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Modeling neutral evolution of Alu elements using a branching process.

Kimmel M, Mathaes M - BMC Genomics (2010)

Bottom Line: Our proposed theoretical neutral model follows a discrete-time branching process described by Griffiths and Pakes.A comparison of the Alu sequence data, obtained by courtesy of Dr. Jerzy Jurka, with our model shows that the distributions of Alu sequences in the AluY family systematically deviate from the expected distribution derived from the branching process.This observation suggests that Alu sequences do not evolve neutrally and might be under selection.

View Article: PubMed Central - HTML - PubMed

Affiliation: Department of Statistics, Rice University, Houston, TX 77005, USA. kimmel@rice.edu

ABSTRACT

Background: Alu elements occupy about eleven percent of the human genome and are still growing in copy numbers. Since Alu elements substantially impact the shape of our genome, there is a need for modeling the amplification, mutation and selection forces of these elements.

Methods: Our proposed theoretical neutral model follows a discrete-time branching process described by Griffiths and Pakes. From this model, we derive a limit frequency spectrum of the Alu element distribution, which serves as the theoretical, neutral frequency to which real Alu insertion data can be compared through statistical goodness of fit tests. Departures from the neutral frequency spectrum may indicate selection.

Results: A comparison of the Alu sequence data, obtained by courtesy of Dr. Jerzy Jurka, with our model shows that the distributions of Alu sequences in the AluY family systematically deviate from the expected distribution derived from the branching process.

Conclusions: This observation suggests that Alu sequences do not evolve neutrally and might be under selection.

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Related in: MedlinePlus

Griffiths-Pakes branching process with infinite-allele mutations. A non-mutant clone of particles is evolving in time according to a single-type branching process (in our case, time dicrete). With probability μ per time step, a particle mutates and initates a clone of new previously nonexistent type, which evolves according to the same rules as the original non-mutant clone. As a result, a set of clones of different types emerges, spawning further clones, some of which may die out. Upper panel: low μ; lower panel: high μ.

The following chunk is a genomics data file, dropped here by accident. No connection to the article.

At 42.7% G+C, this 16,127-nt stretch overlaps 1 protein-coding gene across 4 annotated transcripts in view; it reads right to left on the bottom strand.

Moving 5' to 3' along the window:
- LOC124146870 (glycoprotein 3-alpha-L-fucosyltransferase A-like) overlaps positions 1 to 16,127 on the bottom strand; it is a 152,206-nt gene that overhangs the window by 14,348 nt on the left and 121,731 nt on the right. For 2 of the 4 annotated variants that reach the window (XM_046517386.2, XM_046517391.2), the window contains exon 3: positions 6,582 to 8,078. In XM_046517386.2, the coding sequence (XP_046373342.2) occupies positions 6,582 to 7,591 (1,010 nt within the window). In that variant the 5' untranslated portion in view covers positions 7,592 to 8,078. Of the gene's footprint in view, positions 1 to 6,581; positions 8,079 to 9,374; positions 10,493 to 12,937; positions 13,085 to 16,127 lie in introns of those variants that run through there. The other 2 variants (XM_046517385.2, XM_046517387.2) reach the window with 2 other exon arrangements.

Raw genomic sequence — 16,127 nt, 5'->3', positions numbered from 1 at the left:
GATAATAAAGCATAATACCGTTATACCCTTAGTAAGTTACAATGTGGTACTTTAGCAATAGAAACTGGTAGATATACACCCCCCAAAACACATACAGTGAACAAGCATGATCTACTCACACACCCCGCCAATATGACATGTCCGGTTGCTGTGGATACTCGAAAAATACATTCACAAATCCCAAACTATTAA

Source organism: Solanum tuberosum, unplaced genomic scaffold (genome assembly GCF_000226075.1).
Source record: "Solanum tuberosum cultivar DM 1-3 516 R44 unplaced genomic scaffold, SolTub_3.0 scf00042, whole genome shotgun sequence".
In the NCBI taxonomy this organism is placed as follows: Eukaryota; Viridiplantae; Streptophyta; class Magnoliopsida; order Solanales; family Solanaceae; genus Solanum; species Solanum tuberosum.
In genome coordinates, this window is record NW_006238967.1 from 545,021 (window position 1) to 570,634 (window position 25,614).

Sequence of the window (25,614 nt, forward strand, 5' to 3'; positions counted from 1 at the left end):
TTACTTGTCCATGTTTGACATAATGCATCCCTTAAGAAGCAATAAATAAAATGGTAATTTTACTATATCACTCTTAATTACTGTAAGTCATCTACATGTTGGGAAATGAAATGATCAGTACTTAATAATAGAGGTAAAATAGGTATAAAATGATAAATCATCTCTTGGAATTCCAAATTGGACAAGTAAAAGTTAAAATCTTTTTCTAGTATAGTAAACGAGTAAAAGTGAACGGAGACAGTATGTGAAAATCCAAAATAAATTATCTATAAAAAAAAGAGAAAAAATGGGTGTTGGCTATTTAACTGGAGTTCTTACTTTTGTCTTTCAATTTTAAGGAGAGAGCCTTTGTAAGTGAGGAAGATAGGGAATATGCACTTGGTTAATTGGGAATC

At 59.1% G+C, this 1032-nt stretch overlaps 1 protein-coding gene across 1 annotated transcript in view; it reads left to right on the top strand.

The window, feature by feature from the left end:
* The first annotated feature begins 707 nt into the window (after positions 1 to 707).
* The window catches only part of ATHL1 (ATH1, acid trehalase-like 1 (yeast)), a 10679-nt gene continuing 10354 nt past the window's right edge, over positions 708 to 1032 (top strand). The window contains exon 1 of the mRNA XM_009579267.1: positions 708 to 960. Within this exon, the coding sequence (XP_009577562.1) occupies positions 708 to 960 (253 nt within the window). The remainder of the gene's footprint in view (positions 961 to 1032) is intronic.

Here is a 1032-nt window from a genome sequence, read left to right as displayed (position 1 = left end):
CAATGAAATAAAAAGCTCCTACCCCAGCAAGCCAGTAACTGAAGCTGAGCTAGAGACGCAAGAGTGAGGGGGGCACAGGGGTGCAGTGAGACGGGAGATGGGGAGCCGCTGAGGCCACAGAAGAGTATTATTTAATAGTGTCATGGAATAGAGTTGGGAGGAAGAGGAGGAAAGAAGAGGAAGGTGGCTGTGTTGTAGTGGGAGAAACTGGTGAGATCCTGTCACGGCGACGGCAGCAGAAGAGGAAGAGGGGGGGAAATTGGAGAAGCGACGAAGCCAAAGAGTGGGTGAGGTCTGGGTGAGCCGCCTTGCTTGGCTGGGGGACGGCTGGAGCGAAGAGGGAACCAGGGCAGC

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Figure 5: Griffiths-Pakes branching process with infinite-allele mutations. A non-mutant clone of particles is evolving in time according to a single-type branching process (in our case, time dicrete). With probability μ per time step, a particle mutates and initates a clone of new previously nonexistent type, which evolves according to the same rules as the original non-mutant clone. As a result, a set of clones of different types emerges, spawning further clones, some of which may die out. Upper panel: low μ; lower panel: high μ.

Mentions: Griffiths and Pakes [17] process is a modification of the standard Bienayme-Galton-Watson branching process to allow individuals infinitely many possible identifiable types. In our application, the types are alleles (variants) of the Alu sequence identified by specific point mutations. From time t = 0, a non-mutant clone of particles is evolving in time according to a single-type branching process (Figure 5). With probability μ per time step, a particle mutates and initates a clone of new previously nonexistent type, which evolves according to the same rules as the original non-mutant clone. As a result, a set of clones of different types emerges, spawning further clones, some of which may die out. We are interested in deriving, using Griffiths-Pakes [17] theory, expected frequencies of allele classes such that allele is in class k if it exists in k copies, for a specific biologically justifiable version of the process.